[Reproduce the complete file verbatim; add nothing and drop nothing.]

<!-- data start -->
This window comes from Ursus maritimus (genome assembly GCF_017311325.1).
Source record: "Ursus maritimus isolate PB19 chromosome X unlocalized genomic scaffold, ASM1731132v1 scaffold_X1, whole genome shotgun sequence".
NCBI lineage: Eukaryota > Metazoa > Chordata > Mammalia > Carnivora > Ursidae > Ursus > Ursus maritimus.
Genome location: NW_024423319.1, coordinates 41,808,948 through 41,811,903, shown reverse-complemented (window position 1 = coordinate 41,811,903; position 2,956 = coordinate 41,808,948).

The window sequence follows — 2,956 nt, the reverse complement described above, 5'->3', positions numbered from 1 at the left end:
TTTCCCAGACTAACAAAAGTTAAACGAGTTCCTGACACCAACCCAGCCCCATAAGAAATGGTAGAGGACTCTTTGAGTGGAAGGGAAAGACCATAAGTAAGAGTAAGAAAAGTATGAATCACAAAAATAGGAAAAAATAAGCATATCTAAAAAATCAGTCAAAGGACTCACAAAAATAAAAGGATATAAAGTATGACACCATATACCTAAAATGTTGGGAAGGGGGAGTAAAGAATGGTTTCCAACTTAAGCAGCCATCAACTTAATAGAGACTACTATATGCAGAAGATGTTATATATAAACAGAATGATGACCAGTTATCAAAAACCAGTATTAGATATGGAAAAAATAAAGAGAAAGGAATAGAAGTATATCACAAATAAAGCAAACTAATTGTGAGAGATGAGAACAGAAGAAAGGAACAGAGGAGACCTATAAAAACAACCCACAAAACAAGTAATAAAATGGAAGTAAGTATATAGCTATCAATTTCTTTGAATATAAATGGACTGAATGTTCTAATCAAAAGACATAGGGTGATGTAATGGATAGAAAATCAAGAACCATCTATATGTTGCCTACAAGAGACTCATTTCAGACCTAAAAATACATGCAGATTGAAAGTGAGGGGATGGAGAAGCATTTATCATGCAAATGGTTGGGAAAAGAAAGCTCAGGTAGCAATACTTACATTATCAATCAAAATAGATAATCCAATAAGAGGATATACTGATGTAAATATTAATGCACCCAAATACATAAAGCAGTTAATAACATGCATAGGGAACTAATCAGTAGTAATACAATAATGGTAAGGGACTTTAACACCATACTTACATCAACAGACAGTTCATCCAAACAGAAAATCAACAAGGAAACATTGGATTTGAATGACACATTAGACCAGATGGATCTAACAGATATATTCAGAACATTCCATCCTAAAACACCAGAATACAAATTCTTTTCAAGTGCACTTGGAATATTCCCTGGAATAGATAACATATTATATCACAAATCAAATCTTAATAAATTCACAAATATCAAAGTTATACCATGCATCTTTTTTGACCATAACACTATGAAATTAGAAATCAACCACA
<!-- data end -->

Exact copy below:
This window comes from Ursus maritimus (genome assembly GCF_017311325.1).
Source record: "Ursus maritimus isolate PB19 chromosome X unlocalized genomic scaffold, ASM1731132v1 scaffold_X1, whole genome shotgun sequence".
NCBI lineage: Eukaryota > Metazoa > Chordata > Mammalia > Carnivora > Ursidae > Ursus > Ursus maritimus.
Genome location: NW_024423319.1, coordinates 41,808,948 through 41,811,903, shown reverse-complemented (window position 1 = coordinate 41,811,903; position 2,956 = coordinate 41,808,948).

The window sequence follows — 2,956 nt, the reverse complement described above, 5'->3', positions numbered from 1 at the left end:
TTTCCCAGACTAACAAAAGTTAAACGAGTTCCTGACACCAACCCAGCCCCATAAGAAATGGTAGAGGACTCTTTGAGTGGAAGGGAAAGACCATAAGTAAGAGTAAGAAAAGTATGAATCACAAAAATAGGAAAAAATAAGCATATCTAAAAAATCAGTCAAAGGACTCACAAAAATAAAAGGATATAAAGTATGACACCATATACCTAAAATGTTGGGAAGGGGGAGTAAAGAATGGTTTCCAACTTAAGCAGCCATCAACTTAATAGAGACTACTATATGCAGAAGATGTTATATATAAACAGAATGATGACCAGTTATCAAAAACCAGTATTAGATATGGAAAAAATAAAGAGAAAGGAATAGAAGTATATCACAAATAAAGCAAACTAATTGTGAGAGATGAGAACAGAAGAAAGGAACAGAGGAGACCTATAAAAACAACCCACAAAACAAGTAATAAAATGGAAGTAAGTATATAGCTATCAATTTCTTTGAATATAAATGGACTGAATGTTCTAATCAAAAGACATAGGGTGATGTAATGGATAGAAAATCAAGAACCATCTATATGTTGCCTACAAGAGACTCATTTCAGACCTAAAAATACATGCAGATTGAAAGTGAGGGGATGGAGAAGCATTTATCATGCAAATGGTTGGGAAAAGAAAGCTCAGGTAGCAATACTTACATTATCAATCAAAATAGATAATCCAATAAGAGGATATACTGATGTAAATATTAATGCACCCAAATACATAAAGCAGTTAATAACATGCATAGGGAACTAATCAGTAGTAATACAATAATGGTAAGGGACTTTAACACCATACTTACATCAACAGACAGTTCATCCAAACAGAAAATCAACAAGGAAACATTGGATTTGAATGACACATTAGACCAGATGGATCTAACAGATATATTCAGAACATTCCATCCTAAAACACCAGAATACAAATTCTTTTCAAGTGCACTTGGAATATTCCCTGGAATAGATAACATATTATATCACAAATCAAATCTTAATAAATTCACAAATATCAAAGTTATACCATGCATCTTTTTTGACCATAACACTATGAAATTAGAAATCAACCACA